Netflix is a juggernaut and the most likely candidate to join the Big 4 (Amazon, Facebook, Google, Apple) as a true global dominator with stratospheric valuations – its niche: entertainment. When consumers think streaming, they think Netflix – not Hulu, not HBO, and as of yet, not Amazon (holding breath here). Original content like House of Cards, Orange is the new Black, and The Crown has helped the company keep a firm lead as the world's best Internet TV provider. The lethal paid wall subscription model comes equipped with the perfect combination of solid MRR, low attrition, and loyalty from customers.
How loyal? Millennials spend more time watching Netflix than they do all of cable TV combined. Netflix now has nearly 118 million streaming subscribers globally, adding 8.3 million subscribers last quarter alone. About 55 million of those are U.S. subscribers, but international growth rates are up 11% with subscriber numbers surpassing domestic for the first time in the company's existence. Churn rates are low and the stock price has done nothing but climb since the early 2000's when it IPO'd at $15 USD.
If we press rewind, back in 2000, Netflix was a relatively small upstart, with 300,000 subscribers opting for movies by mail and slow delivery times. Profit numbers were absent, and operational issues gave rise to concern from analysts covering the company. So, Netflix founder Reed Hastings flew to Dallas to propose a partnership with Blockbuster for $50 million, whereby Blockbuster would acquire the DVD subscription mail order company and represent their brand in stores. Blockbuster balked at the offering, and sent Hastings and his team back to California with a bag of insecurity around future positioning. Today, Hastings’ failed attempt at a deal is nothing but a strike of good fortune, as the streaming service carrying a market cap of $140 Billion has grown into the entertainment operating system of our lives.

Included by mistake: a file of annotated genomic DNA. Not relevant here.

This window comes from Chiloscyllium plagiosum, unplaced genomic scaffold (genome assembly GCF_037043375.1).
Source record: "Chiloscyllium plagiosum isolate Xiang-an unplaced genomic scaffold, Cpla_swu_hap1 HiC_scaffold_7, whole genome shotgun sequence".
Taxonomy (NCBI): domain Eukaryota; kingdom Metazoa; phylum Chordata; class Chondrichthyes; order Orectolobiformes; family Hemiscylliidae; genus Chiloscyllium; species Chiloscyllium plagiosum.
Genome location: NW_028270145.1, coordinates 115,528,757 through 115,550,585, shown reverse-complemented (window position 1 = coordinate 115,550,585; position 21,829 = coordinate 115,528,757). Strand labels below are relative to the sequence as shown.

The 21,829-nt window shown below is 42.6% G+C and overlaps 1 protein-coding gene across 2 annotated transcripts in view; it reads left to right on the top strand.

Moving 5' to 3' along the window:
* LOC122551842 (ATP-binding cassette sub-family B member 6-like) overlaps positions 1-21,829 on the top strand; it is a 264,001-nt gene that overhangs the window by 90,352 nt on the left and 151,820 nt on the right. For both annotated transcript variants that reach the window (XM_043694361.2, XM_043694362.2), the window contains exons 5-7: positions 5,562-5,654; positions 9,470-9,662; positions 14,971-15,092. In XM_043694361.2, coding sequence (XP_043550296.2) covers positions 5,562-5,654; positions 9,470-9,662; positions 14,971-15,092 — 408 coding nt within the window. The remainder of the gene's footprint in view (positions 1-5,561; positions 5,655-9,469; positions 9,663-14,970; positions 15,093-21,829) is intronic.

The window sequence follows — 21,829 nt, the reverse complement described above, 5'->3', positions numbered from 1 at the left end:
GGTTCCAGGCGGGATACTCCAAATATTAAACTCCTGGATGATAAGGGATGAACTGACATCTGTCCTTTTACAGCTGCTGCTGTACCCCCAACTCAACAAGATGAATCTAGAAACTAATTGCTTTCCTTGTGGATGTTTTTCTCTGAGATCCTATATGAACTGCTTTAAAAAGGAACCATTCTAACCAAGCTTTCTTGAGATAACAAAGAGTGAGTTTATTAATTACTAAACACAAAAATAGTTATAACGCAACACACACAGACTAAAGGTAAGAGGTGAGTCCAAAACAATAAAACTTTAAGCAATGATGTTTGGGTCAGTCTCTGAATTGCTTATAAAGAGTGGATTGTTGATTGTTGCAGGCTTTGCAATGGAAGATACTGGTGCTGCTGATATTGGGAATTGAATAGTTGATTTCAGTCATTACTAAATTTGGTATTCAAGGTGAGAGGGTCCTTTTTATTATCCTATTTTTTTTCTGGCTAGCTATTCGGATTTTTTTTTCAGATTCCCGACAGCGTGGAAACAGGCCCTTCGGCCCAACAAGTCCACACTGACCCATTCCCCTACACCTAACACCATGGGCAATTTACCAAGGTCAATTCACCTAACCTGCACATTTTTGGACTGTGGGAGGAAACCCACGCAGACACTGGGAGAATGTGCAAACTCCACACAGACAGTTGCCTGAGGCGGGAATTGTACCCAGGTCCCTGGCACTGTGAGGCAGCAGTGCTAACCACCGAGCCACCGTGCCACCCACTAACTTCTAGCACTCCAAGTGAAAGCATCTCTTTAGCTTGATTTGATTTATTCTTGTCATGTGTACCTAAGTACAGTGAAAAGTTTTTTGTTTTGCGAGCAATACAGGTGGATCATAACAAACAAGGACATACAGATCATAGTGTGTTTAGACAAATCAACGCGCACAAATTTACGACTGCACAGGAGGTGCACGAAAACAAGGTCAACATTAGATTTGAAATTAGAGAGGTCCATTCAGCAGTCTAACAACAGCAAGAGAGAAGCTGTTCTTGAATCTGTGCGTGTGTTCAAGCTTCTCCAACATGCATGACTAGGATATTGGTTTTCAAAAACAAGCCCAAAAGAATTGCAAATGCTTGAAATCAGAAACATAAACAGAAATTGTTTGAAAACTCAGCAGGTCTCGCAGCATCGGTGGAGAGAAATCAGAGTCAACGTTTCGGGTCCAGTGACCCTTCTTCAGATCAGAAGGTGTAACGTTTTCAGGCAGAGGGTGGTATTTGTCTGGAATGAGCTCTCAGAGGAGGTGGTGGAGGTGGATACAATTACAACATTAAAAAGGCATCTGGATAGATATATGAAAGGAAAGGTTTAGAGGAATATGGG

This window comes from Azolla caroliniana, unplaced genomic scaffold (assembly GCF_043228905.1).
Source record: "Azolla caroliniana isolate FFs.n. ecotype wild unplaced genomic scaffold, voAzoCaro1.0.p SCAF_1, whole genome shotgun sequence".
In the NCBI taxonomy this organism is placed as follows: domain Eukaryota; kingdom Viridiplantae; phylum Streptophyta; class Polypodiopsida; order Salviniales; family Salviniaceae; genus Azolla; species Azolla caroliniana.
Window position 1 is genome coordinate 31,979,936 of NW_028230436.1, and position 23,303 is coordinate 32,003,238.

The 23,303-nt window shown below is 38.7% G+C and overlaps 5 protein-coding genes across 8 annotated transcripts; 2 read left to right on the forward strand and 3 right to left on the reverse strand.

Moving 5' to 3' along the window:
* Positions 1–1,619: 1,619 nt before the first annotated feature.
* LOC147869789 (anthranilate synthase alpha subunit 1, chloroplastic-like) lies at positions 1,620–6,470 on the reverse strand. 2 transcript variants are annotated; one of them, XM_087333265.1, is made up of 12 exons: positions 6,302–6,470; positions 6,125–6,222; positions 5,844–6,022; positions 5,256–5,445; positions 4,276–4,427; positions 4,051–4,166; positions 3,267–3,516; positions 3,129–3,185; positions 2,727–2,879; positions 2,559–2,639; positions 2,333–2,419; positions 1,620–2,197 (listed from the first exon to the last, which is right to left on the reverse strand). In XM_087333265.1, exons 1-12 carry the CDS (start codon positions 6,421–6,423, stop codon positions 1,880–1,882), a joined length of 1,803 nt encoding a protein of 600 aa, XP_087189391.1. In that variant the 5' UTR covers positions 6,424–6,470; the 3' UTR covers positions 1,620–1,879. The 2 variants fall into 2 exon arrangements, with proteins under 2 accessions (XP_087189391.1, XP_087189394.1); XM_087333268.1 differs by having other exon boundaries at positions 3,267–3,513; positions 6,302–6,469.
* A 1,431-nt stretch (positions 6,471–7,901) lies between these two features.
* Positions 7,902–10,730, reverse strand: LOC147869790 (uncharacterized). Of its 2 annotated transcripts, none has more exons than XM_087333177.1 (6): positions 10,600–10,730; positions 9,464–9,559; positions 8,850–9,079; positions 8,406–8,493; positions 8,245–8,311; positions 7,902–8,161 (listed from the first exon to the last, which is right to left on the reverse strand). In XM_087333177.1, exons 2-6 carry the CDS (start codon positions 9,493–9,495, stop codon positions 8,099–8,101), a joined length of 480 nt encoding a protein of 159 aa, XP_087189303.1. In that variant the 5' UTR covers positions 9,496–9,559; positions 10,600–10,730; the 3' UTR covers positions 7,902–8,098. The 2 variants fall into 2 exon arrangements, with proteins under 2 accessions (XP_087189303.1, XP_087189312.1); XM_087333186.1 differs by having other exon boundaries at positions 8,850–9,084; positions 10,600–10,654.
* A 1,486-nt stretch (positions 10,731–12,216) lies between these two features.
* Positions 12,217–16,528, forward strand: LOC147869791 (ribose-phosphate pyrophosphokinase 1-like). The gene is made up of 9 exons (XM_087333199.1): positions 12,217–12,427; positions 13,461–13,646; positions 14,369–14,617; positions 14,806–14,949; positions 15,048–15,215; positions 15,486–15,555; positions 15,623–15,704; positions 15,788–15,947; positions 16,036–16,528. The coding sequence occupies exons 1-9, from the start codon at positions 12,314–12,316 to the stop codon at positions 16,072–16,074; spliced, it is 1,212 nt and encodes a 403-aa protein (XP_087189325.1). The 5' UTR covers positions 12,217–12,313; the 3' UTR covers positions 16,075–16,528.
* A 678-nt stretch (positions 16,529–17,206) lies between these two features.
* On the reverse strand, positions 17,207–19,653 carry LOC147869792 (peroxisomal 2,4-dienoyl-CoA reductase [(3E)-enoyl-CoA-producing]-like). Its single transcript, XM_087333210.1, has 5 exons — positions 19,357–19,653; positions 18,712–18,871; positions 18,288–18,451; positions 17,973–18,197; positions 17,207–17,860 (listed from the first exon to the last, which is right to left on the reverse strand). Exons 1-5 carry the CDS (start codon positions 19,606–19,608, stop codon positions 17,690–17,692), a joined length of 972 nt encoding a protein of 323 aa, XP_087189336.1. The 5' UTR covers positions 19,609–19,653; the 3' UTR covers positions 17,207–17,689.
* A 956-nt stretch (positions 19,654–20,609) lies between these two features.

In an article published by INC.com in 2005, Hastings' vision for the future was to reach 20+ million subscribers, and become a company like HBO - one that transforms the entertainment industry. Producers and directors would be able to find the right audience, and Netflix would be the gateway for changing the experience of helping people find movies they love. Mission accomplished! And, while Amazon now owns RETAIL (sorry Walmart), Netflix has become the cornerstone of the ENTERTAINMENT industry as loved ones get together to “Netflix and chill”.